If it can happen to Reuters, it can happen to anyone
Now, while that’s news in and of itself, the big takeaway that’s relevant to me and PanicPress is that if Reuters can have one of their blogs broken into, anyone can.
Obviously, they use secure passwords at Reuters, and have backups, and keep their blogging software up-to-date – the works. Well, okay maybe not “obviously”, but it’s a solid guess. They probably take as many precautions as the can, and they still managed to be hacked and have false stories posted.
Would PanicPress have made a difference? Very possibly! One of the most important concepts in security is the concept of layers – that is having a whole bunch of security systems in place, all working in tandem. PanicPress provides yet another layer of security that WordPress doesn’t otherwise offer, and even if a hacker managed to guess or steal a legitimate reporter’s password, it’s highly unlikely they’d be using it from a known IP. PanicPress would have detected that and alerted the administrator, who could have shut down the admin section before the hacker had a chance to post those fabricated stories.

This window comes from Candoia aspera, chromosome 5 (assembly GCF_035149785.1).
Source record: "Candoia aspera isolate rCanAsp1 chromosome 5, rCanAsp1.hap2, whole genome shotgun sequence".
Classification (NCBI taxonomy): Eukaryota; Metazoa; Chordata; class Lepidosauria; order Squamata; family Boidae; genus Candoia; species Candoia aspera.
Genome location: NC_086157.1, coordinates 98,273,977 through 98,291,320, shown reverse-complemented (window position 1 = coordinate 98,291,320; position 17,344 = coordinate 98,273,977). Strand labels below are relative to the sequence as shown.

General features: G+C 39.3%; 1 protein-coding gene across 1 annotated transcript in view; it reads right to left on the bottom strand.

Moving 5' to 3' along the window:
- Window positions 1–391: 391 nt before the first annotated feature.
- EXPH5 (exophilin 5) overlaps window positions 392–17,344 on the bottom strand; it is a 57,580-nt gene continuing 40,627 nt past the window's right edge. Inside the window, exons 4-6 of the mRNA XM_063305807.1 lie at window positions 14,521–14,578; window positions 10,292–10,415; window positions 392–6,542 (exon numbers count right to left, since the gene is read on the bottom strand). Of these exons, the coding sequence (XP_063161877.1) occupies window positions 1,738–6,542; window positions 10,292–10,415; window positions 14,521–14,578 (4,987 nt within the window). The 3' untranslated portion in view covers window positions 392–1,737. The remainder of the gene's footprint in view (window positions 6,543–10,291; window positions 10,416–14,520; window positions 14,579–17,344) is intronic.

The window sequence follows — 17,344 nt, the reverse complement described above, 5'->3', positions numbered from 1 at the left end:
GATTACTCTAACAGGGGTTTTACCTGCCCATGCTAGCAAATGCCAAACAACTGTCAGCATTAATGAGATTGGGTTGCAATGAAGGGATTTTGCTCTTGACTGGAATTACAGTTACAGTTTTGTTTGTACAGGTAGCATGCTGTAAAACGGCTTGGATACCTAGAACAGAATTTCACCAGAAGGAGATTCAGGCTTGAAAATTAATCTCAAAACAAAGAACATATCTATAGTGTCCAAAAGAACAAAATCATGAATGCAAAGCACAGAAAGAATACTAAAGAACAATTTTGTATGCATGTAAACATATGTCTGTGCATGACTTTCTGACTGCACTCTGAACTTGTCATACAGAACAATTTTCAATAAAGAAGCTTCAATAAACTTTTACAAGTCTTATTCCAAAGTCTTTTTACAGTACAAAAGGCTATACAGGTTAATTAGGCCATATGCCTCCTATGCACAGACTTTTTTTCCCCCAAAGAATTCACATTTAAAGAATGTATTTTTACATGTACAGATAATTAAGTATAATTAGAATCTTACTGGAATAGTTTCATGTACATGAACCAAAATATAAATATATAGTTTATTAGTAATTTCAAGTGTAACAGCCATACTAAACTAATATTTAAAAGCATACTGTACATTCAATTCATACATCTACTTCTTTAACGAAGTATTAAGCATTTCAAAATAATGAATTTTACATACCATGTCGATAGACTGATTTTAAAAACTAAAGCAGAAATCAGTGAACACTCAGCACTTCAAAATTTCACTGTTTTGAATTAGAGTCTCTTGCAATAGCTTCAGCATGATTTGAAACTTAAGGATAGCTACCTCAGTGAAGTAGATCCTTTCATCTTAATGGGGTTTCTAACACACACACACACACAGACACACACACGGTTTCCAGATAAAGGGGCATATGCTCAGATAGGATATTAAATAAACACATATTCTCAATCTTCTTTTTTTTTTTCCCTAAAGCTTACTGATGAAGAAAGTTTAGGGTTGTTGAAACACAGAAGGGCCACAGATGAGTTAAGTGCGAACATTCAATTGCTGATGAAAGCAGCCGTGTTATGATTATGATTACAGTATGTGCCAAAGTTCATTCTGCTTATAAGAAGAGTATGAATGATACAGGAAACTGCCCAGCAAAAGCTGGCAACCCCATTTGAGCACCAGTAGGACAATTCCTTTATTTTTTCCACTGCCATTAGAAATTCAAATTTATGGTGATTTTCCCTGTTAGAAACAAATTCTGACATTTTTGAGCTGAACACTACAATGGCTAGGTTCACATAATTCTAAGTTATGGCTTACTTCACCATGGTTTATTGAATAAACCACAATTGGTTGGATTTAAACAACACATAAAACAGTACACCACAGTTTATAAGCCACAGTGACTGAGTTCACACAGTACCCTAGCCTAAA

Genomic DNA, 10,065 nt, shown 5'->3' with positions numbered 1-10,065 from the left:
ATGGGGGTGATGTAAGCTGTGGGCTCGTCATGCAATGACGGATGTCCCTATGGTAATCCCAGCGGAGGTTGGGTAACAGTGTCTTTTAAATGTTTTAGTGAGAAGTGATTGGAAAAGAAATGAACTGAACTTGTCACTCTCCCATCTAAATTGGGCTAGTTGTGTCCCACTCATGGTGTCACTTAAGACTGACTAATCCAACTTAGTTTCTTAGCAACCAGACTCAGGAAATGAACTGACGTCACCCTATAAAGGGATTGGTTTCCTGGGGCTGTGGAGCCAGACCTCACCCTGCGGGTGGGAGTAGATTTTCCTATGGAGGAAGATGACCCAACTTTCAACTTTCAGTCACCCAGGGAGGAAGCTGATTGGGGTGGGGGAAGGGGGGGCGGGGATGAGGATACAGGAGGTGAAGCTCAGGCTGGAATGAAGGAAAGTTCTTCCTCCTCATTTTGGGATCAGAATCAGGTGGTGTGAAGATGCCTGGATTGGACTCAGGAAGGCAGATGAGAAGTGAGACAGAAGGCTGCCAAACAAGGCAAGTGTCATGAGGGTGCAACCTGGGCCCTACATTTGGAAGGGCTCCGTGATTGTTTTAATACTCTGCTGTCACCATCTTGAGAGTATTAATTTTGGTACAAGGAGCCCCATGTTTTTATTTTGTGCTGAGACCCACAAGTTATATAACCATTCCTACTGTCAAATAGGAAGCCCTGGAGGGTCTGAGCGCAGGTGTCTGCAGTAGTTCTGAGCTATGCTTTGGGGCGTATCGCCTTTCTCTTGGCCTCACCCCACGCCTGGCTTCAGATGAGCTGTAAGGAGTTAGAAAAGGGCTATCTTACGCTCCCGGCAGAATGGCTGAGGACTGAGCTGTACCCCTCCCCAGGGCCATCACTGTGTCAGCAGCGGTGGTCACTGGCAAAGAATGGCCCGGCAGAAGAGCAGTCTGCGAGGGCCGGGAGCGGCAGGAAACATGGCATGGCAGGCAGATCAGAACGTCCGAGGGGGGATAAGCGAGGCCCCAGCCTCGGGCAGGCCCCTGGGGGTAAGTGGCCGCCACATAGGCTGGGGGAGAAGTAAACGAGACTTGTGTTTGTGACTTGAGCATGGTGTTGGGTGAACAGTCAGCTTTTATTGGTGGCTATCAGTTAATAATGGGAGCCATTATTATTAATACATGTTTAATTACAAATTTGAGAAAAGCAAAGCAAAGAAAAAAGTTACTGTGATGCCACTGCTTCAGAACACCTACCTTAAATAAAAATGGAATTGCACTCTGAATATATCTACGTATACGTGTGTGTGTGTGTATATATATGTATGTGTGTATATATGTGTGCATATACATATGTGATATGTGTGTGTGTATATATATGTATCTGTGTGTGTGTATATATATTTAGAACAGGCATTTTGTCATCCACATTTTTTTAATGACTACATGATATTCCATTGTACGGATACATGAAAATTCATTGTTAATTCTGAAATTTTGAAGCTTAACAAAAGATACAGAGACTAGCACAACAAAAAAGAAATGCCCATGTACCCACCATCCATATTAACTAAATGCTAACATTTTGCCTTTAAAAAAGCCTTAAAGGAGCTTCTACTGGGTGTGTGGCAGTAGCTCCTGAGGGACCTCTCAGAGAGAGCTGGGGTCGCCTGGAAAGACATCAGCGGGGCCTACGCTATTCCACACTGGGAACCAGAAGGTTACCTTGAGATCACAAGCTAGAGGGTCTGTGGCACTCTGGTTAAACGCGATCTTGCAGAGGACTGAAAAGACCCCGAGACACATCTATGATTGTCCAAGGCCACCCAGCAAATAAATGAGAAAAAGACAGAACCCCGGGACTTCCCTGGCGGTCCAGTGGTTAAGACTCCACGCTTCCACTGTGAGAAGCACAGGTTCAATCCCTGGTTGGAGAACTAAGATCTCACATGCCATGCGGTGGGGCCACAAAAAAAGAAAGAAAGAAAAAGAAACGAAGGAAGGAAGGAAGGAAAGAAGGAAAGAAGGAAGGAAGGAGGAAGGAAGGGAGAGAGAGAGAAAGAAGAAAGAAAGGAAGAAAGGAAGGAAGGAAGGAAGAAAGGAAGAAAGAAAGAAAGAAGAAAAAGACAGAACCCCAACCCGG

I’m really looking forward to launching for real – the “todo” list is getting much, much shorter by the day, while the need for PanicPress grows.